The first commentary I watched was Elf, not the most educational on the technical side (although there are a few bits and pieces, particularly on the forced perspective stuff) but it's a very entertaining and informative track. One of the security guards at the Empire State Building is Will Ferrels brother!
I've done quite a few weddings in the last year (possibly ten? I do some 2nd camera stills as well, hard to separate the two...) and I've never been asked for the raw footage. Anyone who asks for it has no clue what they will actually get, unless they're also in the business and want to do an alternate edit or something.
If I was asked I wouldn't have a problem with handing it over but I would certainly charge something extra for it, and they would provide any media required. I think I would definitely also advise them that it won't be of much use to them (unless they do actually want to do their own cut), it won't look anything like the final video I've given them and see if there's anything specific they want to see. Stuff can be added in to a main cut fairly easily (if you got the shot they're looking for) and that would probably be a much tidier solution.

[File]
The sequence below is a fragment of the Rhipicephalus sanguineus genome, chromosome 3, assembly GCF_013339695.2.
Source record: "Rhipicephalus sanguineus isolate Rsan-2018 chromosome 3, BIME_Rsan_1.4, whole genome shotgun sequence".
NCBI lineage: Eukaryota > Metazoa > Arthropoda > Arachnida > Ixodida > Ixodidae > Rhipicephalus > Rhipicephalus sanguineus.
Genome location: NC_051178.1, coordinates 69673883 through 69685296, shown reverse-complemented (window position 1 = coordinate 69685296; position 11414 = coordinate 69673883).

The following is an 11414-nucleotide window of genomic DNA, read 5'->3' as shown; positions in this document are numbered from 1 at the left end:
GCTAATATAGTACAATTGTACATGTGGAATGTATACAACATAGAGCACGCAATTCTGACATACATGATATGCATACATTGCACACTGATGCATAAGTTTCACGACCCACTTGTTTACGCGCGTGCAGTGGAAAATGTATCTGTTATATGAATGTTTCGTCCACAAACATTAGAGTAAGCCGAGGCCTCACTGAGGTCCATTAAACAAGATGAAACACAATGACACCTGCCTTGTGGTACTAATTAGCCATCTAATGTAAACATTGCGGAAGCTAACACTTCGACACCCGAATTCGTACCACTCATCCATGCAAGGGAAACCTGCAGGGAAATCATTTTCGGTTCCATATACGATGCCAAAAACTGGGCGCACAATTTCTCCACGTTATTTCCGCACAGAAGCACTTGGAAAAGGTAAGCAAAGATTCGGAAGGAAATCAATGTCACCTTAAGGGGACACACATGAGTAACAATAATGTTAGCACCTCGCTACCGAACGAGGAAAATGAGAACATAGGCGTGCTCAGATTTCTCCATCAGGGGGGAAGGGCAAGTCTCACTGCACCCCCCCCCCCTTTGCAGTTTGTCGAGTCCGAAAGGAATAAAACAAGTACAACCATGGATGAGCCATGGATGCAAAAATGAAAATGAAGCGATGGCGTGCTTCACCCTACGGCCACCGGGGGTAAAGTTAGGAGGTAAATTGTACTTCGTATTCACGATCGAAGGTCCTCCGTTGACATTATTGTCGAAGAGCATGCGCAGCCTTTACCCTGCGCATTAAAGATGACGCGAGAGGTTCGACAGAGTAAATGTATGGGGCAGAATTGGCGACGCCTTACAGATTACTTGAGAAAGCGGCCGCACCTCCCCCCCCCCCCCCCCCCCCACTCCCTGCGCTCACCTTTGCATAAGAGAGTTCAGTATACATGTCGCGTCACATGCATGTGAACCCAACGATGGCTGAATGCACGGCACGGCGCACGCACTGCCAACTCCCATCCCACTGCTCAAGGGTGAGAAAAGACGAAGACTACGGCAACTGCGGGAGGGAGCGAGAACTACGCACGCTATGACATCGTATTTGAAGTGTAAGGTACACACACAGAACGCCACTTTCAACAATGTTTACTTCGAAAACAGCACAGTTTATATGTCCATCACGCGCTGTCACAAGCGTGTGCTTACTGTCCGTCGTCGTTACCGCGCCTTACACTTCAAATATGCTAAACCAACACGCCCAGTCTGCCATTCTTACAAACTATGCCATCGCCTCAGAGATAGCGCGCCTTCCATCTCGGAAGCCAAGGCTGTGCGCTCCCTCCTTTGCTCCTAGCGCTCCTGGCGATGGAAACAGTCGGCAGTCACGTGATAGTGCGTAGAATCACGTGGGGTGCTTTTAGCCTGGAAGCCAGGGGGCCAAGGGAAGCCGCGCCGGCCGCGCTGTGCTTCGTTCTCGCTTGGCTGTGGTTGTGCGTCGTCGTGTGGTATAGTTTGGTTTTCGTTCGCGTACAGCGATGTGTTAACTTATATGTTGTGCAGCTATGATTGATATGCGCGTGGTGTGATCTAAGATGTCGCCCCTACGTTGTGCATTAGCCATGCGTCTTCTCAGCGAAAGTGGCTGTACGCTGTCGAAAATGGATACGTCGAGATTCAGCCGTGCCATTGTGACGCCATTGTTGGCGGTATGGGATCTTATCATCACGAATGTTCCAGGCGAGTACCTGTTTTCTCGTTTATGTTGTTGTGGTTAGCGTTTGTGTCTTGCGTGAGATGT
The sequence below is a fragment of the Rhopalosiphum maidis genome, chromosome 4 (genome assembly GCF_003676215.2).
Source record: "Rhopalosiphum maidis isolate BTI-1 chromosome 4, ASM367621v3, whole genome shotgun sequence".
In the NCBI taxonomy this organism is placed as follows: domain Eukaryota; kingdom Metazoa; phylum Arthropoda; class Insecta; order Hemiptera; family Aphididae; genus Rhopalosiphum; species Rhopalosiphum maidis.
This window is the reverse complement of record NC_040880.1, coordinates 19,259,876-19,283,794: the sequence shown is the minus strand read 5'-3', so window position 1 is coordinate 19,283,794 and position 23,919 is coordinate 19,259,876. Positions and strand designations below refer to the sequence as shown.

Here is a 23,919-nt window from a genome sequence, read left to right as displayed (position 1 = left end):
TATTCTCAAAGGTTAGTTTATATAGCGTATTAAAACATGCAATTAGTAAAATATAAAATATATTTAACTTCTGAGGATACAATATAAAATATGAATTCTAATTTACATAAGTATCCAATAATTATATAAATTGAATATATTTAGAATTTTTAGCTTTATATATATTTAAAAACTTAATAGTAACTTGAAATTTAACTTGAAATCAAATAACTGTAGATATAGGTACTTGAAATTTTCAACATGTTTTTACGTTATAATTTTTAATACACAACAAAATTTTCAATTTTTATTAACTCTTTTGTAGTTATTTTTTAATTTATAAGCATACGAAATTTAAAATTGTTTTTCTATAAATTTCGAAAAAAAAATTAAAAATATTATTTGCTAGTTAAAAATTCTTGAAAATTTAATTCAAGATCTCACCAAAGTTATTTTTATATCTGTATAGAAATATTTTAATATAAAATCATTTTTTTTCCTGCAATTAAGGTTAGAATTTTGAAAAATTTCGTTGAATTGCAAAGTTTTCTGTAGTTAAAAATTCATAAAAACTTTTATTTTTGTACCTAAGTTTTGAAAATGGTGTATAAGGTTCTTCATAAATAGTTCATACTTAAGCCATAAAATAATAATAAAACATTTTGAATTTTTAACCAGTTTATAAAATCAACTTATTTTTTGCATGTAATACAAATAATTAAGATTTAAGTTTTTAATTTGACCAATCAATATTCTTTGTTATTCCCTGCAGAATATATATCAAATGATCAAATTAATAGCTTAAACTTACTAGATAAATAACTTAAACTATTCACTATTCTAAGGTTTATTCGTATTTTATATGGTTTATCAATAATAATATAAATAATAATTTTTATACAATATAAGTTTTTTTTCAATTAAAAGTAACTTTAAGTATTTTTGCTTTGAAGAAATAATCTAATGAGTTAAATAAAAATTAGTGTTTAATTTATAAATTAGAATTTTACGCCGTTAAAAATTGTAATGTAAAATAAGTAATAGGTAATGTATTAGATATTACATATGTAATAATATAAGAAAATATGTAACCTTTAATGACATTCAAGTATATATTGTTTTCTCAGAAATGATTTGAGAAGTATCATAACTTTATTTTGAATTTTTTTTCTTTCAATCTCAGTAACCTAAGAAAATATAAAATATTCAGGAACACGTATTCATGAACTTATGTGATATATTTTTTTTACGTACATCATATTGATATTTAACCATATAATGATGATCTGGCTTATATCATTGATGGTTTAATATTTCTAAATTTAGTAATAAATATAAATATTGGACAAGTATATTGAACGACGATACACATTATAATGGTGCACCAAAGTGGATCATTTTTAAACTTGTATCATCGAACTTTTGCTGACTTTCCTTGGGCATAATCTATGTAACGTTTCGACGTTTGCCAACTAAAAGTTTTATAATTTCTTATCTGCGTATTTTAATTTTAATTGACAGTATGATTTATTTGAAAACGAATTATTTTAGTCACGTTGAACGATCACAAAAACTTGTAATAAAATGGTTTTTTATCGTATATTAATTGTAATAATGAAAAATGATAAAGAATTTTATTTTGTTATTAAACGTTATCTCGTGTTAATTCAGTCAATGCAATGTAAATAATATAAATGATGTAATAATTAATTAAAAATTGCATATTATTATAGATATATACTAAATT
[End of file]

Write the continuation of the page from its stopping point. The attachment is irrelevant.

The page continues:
Anyone saying they've paid for it already - they haven't. They pay for me to come and film a certain pre-agreed amount of the day (with my business partner) and for us to provide an edited dvd/bluray/file of what we shoot. Raw footage is never part of the agreement.
One last thought, you've no idea who might end up seeing your raw footage, and how it might be presented to whoever is watching it. The happy couple might want to show off an adorable shot of darling granny with the newest cousin or some such, never mind that it was slightly soft, wobbly, not white balanced correctly and generally not usable. You could easily lose some potential future business.